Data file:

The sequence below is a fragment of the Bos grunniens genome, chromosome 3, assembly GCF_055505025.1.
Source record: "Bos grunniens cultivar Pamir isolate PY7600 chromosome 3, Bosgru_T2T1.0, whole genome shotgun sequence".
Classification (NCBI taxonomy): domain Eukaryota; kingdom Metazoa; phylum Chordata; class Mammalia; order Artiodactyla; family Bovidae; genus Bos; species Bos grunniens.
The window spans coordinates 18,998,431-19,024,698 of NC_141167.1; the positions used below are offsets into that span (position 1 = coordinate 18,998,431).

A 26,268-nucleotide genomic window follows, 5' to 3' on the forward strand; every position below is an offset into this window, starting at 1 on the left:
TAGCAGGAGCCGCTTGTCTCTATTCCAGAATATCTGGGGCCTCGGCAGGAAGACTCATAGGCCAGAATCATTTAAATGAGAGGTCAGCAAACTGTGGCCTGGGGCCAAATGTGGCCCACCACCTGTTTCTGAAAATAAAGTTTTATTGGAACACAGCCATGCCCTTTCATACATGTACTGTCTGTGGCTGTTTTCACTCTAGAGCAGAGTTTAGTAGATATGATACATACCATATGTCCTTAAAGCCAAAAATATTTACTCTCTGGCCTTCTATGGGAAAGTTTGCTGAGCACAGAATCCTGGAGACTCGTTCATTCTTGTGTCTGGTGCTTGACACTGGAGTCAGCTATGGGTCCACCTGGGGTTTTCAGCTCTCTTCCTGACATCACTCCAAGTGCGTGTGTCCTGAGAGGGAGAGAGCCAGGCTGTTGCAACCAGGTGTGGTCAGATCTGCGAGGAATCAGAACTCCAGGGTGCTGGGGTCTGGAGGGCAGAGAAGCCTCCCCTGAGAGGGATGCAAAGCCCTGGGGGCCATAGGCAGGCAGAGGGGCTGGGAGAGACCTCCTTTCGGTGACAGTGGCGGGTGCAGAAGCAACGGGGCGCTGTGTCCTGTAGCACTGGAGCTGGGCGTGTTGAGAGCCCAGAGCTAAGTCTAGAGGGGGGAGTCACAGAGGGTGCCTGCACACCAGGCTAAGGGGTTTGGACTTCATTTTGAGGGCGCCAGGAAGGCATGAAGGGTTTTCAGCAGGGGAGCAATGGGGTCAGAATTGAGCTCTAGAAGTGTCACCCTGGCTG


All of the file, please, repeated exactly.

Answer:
The sequence below is a fragment of the Bos grunniens genome, chromosome 3, assembly GCF_055505025.1.
Source record: "Bos grunniens cultivar Pamir isolate PY7600 chromosome 3, Bosgru_T2T1.0, whole genome shotgun sequence".
Classification (NCBI taxonomy): domain Eukaryota; kingdom Metazoa; phylum Chordata; class Mammalia; order Artiodactyla; family Bovidae; genus Bos; species Bos grunniens.
The window spans coordinates 18,998,431-19,024,698 of NC_141167.1; the positions used below are offsets into that span (position 1 = coordinate 18,998,431).

A 26,268-nucleotide genomic window follows, 5' to 3' on the forward strand; every position below is an offset into this window, starting at 1 on the left:
TAGCAGGAGCCGCTTGTCTCTATTCCAGAATATCTGGGGCCTCGGCAGGAAGACTCATAGGCCAGAATCATTTAAATGAGAGGTCAGCAAACTGTGGCCTGGGGCCAAATGTGGCCCACCACCTGTTTCTGAAAATAAAGTTTTATTGGAACACAGCCATGCCCTTTCATACATGTACTGTCTGTGGCTGTTTTCACTCTAGAGCAGAGTTTAGTAGATATGATACATACCATATGTCCTTAAAGCCAAAAATATTTACTCTCTGGCCTTCTATGGGAAAGTTTGCTGAGCACAGAATCCTGGAGACTCGTTCATTCTTGTGTCTGGTGCTTGACACTGGAGTCAGCTATGGGTCCACCTGGGGTTTTCAGCTCTCTTCCTGACATCACTCCAAGTGCGTGTGTCCTGAGAGGGAGAGAGCCAGGCTGTTGCAACCAGGTGTGGTCAGATCTGCGAGGAATCAGAACTCCAGGGTGCTGGGGTCTGGAGGGCAGAGAAGCCTCCCCTGAGAGGGATGCAAAGCCCTGGGGGCCATAGGCAGGCAGAGGGGCTGGGAGAGACCTCCTTTCGGTGACAGTGGCGGGTGCAGAAGCAACGGGGCGCTGTGTCCTGTAGCACTGGAGCTGGGCGTGTTGAGAGCCCAGAGCTAAGTCTAGAGGGGGGAGTCACAGAGGGTGCCTGCACACCAGGCTAAGGGGTTTGGACTTCATTTTGAGGGCGCCAGGAAGGCATGAAGGGTTTTCAGCAGGGGAGCAATGGGGTCAGAATTGAGCTCTAGAAGTGTCACCCTGGCTG